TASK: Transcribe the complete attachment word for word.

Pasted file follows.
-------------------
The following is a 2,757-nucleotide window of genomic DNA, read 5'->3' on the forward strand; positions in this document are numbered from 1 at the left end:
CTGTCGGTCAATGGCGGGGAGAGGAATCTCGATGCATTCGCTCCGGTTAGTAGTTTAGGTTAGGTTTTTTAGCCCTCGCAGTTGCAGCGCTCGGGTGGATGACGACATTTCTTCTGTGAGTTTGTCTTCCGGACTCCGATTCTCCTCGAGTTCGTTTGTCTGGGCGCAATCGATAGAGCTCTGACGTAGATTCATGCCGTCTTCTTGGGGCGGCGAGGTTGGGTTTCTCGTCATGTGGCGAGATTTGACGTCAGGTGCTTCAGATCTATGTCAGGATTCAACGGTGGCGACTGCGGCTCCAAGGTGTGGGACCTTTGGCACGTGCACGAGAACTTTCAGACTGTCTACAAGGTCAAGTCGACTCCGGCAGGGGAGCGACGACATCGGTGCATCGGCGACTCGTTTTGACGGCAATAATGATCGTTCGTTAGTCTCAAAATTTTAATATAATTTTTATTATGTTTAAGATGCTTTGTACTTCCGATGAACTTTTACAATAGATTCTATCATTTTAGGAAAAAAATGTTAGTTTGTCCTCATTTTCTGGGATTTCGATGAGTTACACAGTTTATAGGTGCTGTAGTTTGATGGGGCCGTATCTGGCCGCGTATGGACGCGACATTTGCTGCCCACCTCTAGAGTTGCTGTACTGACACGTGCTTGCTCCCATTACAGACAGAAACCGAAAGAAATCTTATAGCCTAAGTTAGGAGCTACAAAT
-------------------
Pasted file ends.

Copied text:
The following is a 2,757-nucleotide window of genomic DNA, read 5'->3' on the forward strand; positions in this document are numbered from 1 at the left end:
CTGTCGGTCAATGGCGGGGAGAGGAATCTCGATGCATTCGCTCCGGTTAGTAGTTTAGGTTAGGTTTTTTAGCCCTCGCAGTTGCAGCGCTCGGGTGGATGACGACATTTCTTCTGTGAGTTTGTCTTCCGGACTCCGATTCTCCTCGAGTTCGTTTGTCTGGGCGCAATCGATAGAGCTCTGACGTAGATTCATGCCGTCTTCTTGGGGCGGCGAGGTTGGGTTTCTCGTCATGTGGCGAGATTTGACGTCAGGTGCTTCAGATCTATGTCAGGATTCAACGGTGGCGACTGCGGCTCCAAGGTGTGGGACCTTTGGCACGTGCACGAGAACTTTCAGACTGTCTACAAGGTCAAGTCGACTCCGGCAGGGGAGCGACGACATCGGTGCATCGGCGACTCGTTTTGACGGCAATAATGATCGTTCGTTAGTCTCAAAATTTTAATATAATTTTTATTATGTTTAAGATGCTTTGTACTTCCGATGAACTTTTACAATAGATTCTATCATTTTAGGAAAAAAATGTTAGTTTGTCCTCATTTTCTGGGATTTCGATGAGTTACACAGTTTATAGGTGCTGTAGTTTGATGGGGCCGTATCTGGCCGCGTATGGACGCGACATTTGCTGCCCACCTCTAGAGTTGCTGTACTGACACGTGCTTGCTCCCATTACAGACAGAAACCGAAAGAAATCTTATAGCCTAAGTTAGGAGCTACAAAT